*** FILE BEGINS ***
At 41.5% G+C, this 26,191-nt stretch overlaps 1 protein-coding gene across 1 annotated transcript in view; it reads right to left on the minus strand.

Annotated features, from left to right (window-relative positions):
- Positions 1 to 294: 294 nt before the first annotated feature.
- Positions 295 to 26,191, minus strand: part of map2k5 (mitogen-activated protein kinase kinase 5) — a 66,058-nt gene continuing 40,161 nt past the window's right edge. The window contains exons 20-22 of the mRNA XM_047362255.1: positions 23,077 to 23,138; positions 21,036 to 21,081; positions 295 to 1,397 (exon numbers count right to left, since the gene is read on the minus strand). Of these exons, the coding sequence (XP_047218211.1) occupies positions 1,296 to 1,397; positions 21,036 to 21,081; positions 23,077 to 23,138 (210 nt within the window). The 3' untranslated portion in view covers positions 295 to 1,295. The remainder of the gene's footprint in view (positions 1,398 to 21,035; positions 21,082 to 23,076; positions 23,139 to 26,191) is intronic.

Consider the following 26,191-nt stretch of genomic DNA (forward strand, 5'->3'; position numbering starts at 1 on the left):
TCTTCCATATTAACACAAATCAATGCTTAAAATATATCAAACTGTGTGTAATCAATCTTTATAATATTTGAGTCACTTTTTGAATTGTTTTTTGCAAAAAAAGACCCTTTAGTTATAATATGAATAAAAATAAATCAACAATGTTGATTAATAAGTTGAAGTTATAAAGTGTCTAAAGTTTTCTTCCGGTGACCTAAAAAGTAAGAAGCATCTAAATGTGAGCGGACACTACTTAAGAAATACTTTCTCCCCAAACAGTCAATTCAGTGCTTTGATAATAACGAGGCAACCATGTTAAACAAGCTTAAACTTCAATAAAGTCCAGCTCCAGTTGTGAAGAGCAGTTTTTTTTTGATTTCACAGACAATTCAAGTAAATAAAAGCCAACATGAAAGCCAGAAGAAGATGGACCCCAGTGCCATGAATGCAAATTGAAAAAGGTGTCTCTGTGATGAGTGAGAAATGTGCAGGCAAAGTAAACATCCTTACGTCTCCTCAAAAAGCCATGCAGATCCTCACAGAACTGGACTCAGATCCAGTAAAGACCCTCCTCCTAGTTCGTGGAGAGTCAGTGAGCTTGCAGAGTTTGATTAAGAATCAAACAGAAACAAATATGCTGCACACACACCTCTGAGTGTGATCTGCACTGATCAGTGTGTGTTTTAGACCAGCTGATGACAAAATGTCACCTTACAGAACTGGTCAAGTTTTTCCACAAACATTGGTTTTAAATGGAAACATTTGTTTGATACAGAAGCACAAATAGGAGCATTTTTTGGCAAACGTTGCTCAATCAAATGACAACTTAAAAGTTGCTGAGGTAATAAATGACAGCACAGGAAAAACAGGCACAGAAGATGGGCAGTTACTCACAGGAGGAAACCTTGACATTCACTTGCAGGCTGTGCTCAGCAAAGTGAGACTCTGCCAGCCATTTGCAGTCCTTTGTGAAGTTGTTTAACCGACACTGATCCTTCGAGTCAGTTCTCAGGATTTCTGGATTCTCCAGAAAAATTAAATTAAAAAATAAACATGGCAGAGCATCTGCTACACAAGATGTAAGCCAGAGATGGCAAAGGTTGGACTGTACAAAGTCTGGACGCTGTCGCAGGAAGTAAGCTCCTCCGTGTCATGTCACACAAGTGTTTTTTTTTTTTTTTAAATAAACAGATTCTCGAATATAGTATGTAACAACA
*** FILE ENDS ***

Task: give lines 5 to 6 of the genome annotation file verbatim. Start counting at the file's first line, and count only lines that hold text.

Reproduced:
Consider the following 26,191-nt stretch of genomic DNA (forward strand, 5'->3'; position numbering starts at 1 on the left):
TCTTCCATATTAACACAAATCAATGCTTAAAATATATCAAACTGTGTGTAATCAATCTTTATAATATTTGAGTCACTTTTTGAATTGTTTTTTGCAAAAAAAGACCCTTTAGTTATAATATGAATAAAAATAAATCAACAATGTTGATTAATAAGTTGAAGTTATAAAGTGTCTAAAGTTTTCTTCCGGTGACCTAAAAAGTAAGAAGCATCTAAATGTGAGCGGACACTACTTAAGAAATACTTTCTCCCCAAACAGTCAATTCAGTGCTTTGATAATAACGAGGCAACCATGTTAAACAAGCTTAAACTTCAATAAAGTCCAGCTCCAGTTGTGAAGAGCAGTTTTTTTTTGATTTCACAGACAATTCAAGTAAATAAAAGCCAACATGAAAGCCAGAAGAAGATGGACCCCAGTGCCATGAATGCAAATTGAAAAAGGTGTCTCTGTGATGAGTGAGAAATGTGCAGGCAAAGTAAACATCCTTACGTCTCCTCAAAAAGCCATGCAGATCCTCACAGAACTGGACTCAGATCCAGTAAAGACCCTCCTCCTAGTTCGTGGAGAGTCAGTGAGCTTGCAGAGTTTGATTAAGAATCAAACAGAAACAAATATGCTGCACACACACCTCTGAGTGTGATCTGCACTGATCAGTGTGTGTTTTAGACCAGCTGATGACAAAATGTCACCTTACAGAACTGGTCAAGTTTTTCCACAAACATTGGTTTTAAATGGAAACATTTGTTTGATACAGAAGCACAAATAGGAGCATTTTTTGGCAAACGTTGCTCAATCAAATGACAACTTAAAAGTTGCTGAGGTAATAAATGACAGCACAGGAAAAACAGGCACAGAAGATGGGCAGTTACTCACAGGAGGAAACCTTGACATTCACTTGCAGGCTGTGCTCAGCAAAGTGAGACTCTGCCAGCCATTTGCAGTCCTTTGTGAAGTTGTTTAACCGACACTGATCCTTCGAGTCAGTTCTCAGGATTTCTGGATTCTCCAGAAAAATTAAATTAAAAAATAAACATGGCAGAGCATCTGCTACACAAGATGTAAGCCAGAGATGGCAAAGGTTGGACTGTACAAAGTCTGGACGCTGTCGCAGGAAGTAAGCTCCTCCGTGTCATGTCACACAAGTGTTTTTTTTTTTTTTTAAATAAACAGATTCTCGAATATAGTATGTAACAACA